According to an article in disabilityscoop, the national graduation rate of students with disabilities rose to almost 65% during the 2014-2015 school year, which was the fourth year of consecutive growth. In 2005, approximately 35-40% students with disabilities graduated high school. I remember discussing this in a class. It was quite bleak. A 25% increase is something all educators should be proud of, but it’s not time to put our feet up.

In Indiana, in 2013, 87% of the Senior class received a diploma, 69% of Seniors in Special Education did, according to Education Week. For a good breakdown of special education outcomes in Indiana, including statistics on post-high school engagement in college and job-related activity, please see this supplement: Indiana State Highlights 2015 Special Education Landscape. If you love statistics and comparing numbers, you will find this fascinating.

Indiana is fortunate to have a unique system of supports to help you serve your students with disabilities: the PATINS Project, the ICAM, and the IERC.

Together we make educating fun, real, and effective. Our team of Specialists are always available to assist you with services and tools and methods designed to improve outcomes for students, and to point you in another direction if needed. We are, however, only part of the equation.

Last week at the PATINS State Conference, I had the opportunity of meeting many educators who were overflowing with enthusiasm and hope, a genuine love for teaching, and a deep desire to do that well. You are the reasons our students continue to enjoy improved graduation numbers, which leads to improved lives.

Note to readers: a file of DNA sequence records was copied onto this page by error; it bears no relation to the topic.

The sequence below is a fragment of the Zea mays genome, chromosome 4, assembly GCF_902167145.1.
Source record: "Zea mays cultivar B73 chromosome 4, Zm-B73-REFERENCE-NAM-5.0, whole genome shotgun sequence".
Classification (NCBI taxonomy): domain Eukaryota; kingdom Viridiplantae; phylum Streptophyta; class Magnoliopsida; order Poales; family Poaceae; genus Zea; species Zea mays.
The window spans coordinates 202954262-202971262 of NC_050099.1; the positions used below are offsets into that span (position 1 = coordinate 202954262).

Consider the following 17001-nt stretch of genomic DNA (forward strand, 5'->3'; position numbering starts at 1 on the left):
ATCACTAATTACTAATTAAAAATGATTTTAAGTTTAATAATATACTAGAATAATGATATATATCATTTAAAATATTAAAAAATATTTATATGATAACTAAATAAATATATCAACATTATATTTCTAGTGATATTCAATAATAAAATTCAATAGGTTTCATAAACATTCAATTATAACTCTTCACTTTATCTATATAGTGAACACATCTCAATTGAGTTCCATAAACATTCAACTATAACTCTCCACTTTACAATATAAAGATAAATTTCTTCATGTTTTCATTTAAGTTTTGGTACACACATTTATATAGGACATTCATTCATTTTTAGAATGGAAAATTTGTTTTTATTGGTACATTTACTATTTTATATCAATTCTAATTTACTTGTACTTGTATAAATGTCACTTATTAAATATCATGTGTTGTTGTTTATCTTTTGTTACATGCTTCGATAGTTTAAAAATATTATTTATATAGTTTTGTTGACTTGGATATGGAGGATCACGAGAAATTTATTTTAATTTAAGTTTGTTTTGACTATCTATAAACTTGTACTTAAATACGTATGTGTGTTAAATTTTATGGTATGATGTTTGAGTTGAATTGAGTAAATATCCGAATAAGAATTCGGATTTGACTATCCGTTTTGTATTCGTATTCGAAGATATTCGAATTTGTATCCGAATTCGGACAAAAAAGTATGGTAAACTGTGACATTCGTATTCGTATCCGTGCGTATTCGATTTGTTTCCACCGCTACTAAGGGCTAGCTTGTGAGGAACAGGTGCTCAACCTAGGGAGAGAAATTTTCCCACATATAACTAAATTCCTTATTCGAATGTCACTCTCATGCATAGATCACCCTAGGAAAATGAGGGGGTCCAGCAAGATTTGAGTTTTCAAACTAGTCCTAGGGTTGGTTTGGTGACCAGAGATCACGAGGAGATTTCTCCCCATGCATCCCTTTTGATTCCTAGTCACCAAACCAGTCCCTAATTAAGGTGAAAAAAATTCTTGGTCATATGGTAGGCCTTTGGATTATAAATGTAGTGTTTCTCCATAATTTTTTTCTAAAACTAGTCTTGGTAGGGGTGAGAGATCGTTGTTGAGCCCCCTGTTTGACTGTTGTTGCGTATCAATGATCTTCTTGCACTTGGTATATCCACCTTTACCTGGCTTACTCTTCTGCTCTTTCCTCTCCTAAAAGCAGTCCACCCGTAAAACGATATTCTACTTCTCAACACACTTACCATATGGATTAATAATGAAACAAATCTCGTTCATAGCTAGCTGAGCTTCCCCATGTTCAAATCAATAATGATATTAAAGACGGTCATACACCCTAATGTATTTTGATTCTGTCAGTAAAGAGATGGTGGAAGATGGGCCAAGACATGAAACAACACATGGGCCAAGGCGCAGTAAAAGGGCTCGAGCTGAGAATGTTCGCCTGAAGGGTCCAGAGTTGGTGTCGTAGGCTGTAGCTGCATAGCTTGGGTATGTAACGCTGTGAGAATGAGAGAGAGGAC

We cannot thank you enough.
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Jul
13

The Value of Human Connection

Years ago while I was finishing up my master’s degree, I was also substitute teaching. Which may put me in the category of Wimp-I know many of you continue your education while teaching full-time. I salute you for that.

I had a 6 week assignment to teach a 2nd grade class during the teacher’s maternity leave. It was a dream. Teacher had left concise lesson plans and extra activities to be used as needed, for every day. So once I learned the children’s names, we sailed. We were able to follow her plans exactly, the children kept up their hard work, it was clear they missed their teacher, and wanted to make her proud of them. They were used to that.

There were several students with an IEP, 5, maybe 7. The classroom accommodations were well chosen and easy to follow, and Teacher had left me personal notes about the children’s preferences and quirks. When one was pulled out for the resource room or a related service, they knew exactly what to take with them, they were cheerful to go, and to return. They were very nice, very well-prepared children.